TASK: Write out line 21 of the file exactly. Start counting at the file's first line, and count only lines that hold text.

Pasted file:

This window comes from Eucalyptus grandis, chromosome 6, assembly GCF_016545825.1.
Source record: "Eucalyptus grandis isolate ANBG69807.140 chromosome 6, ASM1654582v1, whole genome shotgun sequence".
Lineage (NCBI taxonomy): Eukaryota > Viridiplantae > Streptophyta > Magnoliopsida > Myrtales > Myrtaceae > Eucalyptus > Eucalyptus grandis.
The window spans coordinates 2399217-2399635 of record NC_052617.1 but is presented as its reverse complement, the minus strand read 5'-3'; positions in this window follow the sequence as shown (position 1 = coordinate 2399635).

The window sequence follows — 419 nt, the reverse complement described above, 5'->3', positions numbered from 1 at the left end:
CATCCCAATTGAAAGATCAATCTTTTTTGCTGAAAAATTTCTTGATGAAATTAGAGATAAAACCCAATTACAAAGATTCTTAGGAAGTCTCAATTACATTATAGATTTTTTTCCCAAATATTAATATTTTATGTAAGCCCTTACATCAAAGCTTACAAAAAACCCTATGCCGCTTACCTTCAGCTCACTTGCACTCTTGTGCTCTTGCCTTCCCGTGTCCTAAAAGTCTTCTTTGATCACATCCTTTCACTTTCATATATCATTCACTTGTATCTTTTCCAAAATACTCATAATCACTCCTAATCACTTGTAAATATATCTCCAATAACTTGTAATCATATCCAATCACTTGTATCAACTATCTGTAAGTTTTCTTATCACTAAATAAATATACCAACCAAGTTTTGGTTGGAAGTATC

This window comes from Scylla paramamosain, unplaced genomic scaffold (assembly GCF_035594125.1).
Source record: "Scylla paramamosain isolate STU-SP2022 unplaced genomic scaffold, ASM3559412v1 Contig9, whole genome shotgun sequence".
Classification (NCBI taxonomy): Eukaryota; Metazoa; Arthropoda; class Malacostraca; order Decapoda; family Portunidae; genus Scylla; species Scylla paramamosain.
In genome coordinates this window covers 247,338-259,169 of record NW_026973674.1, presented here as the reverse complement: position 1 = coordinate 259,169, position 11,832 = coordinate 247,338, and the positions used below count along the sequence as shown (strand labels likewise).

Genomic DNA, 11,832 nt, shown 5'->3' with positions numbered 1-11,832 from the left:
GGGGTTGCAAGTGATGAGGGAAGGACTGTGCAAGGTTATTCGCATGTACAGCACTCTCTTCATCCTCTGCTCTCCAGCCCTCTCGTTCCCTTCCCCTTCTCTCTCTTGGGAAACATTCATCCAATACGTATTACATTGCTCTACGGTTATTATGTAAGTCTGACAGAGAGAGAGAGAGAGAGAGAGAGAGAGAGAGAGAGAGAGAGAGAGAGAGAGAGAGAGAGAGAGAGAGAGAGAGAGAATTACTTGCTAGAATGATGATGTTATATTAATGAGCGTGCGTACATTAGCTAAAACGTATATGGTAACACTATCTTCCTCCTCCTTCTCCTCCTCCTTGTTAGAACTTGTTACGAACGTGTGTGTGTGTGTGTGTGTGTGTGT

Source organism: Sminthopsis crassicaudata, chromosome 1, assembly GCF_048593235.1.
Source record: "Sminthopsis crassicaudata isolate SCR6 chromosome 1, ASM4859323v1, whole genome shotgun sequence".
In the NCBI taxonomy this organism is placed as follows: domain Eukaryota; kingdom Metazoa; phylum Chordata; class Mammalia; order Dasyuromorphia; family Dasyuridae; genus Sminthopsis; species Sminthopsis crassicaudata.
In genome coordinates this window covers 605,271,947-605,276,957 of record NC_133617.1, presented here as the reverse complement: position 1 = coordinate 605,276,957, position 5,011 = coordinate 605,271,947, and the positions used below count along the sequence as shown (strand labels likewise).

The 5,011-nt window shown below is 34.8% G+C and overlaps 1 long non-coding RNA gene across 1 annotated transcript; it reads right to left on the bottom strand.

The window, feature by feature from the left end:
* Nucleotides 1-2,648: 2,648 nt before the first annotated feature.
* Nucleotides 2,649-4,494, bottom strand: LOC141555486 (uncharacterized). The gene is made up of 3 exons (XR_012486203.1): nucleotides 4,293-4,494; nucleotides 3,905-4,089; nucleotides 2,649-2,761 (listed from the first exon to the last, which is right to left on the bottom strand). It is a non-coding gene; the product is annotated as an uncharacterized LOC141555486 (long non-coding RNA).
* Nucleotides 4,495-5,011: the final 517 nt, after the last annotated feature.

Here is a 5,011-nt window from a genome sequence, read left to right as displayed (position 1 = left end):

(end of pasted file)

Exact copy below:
* Nucleotides 4,495-5,011: the final 517 nt, after the last annotated feature.